Plane Crashes Outside Seattle After Airline Employee’s ‘Unauthorized Takeoff’

Elaine ThompsonAP Images

On Friday around 8 p.m. EST, an Alaska Airlines plane crashed outside of Seattle on Ketron Island, Washington, in what Seattle-Tacoma International Airport (Sea-Tac) is calling an “unauthorized takeoff,” as People reported. The airplane was a Horizon Air Q400 and can hold up to 75 passengers, but in a statement to People, Alaska Airline said that they believe there were no passengers on the plane. Sea-Tac Airport released a statement on Twitter.

“An airline employee conducted an unauthorized takeoff without permission at Sea-Tac; aircraft has crashed is South Puget Sound. Normal operations at Sea-Tac Airport have resumed.”

As ABC News reported, the FBI released a statement.

“The FBI is communicating with local, state, and federal partners but is too early for us to put out details on the rapidly evolving situation. We frequently get involved with matters related to aircraft so we are poised to act if information develops to suggest a federal criminal nexus”

The Alaska Air Horizon employee who allegedly stole the plane was referred to as Rich by air traffic control personnel, and he is reportedly a Pierce County resident. Pierce County Sheriff tweeted that he is a mechanic and was doing stunts in the air before he crashed into the island. Pierce County Sheriff also tweeted that this is not a terrorist incident and that this was a 29-year-old suicidal male, as People documented. Sheriff Paul Pastor said that most terrorists don’t do loops over the water and that this might have been a joyride that went terribly wrong, as ABC News documented.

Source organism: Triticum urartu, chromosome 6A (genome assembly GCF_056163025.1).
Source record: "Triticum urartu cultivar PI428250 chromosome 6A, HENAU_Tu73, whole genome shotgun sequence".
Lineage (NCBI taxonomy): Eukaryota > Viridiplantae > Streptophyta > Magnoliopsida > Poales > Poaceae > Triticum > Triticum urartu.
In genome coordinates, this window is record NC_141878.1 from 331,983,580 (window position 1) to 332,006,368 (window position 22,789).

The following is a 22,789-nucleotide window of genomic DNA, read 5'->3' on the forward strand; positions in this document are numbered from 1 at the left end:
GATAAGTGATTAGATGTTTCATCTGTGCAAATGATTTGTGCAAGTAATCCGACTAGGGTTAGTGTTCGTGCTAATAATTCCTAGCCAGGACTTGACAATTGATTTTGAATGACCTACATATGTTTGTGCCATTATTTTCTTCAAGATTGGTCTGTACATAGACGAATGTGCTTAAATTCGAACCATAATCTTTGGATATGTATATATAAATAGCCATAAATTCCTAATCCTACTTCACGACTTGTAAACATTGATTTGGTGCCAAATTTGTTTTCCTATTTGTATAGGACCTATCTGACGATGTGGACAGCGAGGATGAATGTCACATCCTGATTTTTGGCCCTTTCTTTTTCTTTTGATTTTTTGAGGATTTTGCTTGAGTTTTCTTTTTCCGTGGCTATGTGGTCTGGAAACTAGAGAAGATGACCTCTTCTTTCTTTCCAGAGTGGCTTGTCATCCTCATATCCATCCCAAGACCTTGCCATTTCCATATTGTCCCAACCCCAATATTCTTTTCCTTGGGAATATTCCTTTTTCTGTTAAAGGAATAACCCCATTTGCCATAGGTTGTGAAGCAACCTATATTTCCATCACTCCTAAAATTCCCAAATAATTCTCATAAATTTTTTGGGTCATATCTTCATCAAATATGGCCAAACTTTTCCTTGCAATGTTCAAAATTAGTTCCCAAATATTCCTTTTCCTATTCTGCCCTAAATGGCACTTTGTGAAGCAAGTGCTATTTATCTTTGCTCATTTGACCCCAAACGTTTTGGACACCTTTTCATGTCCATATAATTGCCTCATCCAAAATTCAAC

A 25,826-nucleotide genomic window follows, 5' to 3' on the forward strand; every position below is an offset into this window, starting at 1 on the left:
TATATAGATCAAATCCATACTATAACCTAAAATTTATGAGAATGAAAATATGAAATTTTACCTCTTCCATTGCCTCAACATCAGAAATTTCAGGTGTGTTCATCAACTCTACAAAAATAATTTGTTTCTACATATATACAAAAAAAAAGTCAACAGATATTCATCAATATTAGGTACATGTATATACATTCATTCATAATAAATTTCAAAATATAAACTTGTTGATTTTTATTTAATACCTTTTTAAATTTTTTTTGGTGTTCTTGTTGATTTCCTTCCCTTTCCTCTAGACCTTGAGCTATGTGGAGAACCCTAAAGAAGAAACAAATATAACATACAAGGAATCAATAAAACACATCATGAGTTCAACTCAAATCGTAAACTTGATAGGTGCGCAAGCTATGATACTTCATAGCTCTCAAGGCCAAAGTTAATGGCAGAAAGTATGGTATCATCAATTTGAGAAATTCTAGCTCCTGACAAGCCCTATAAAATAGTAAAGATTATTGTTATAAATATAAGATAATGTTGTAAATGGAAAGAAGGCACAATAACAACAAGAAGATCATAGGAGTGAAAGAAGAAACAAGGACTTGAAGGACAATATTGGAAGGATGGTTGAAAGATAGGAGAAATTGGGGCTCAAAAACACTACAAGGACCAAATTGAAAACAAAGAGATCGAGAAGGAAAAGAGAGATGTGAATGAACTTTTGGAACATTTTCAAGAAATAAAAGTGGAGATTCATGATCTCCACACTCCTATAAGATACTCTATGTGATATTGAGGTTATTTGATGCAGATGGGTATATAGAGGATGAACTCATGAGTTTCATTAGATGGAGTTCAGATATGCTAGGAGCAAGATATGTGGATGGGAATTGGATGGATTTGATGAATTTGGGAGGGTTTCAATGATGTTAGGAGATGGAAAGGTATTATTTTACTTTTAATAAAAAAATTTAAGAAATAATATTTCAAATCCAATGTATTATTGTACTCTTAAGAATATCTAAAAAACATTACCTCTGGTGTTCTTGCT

Rich told an air traffic control employee, Captain Bill (last name unknown), that one of his engines went out. The 29-year-old suggested doing a barrel roll, but Captain Bill urged him not to do so and to fly over the water, so that he doesn’t hurt any anyone. Rich followed the captain’s instructions, and as People reported, Bill told the mechanic, “Well done, now let’s get you on the ground so you don’t hurt anyone.”

Though Bill urged Rich to land the plane on the ground, the mechanic refused, as People documented.

“I don’t know man. I don’t wanna, I don’t know.”

Journalist Jimmy Thomson posted several tweets of the radio exchange between Rich and Captain Bill. One Tweet revealed the audio of a powerful statement from the mechanic.

Other audio clips tragically revealed that Rich was not planning on landing the plane.

Two F-15 fighter jets were dispatched to intercept the plane outside Seattle, but they were not involved in the crash. As of the time of this report, it’s unclear if Rich survived.

If you or someone you know is in crisis, please call the National Suicide Prevention Lifeline at 1-800-273-TALK (8255) or contact the Crisis Text Line by texting TALK to 741741. For readers outside the U.S., visit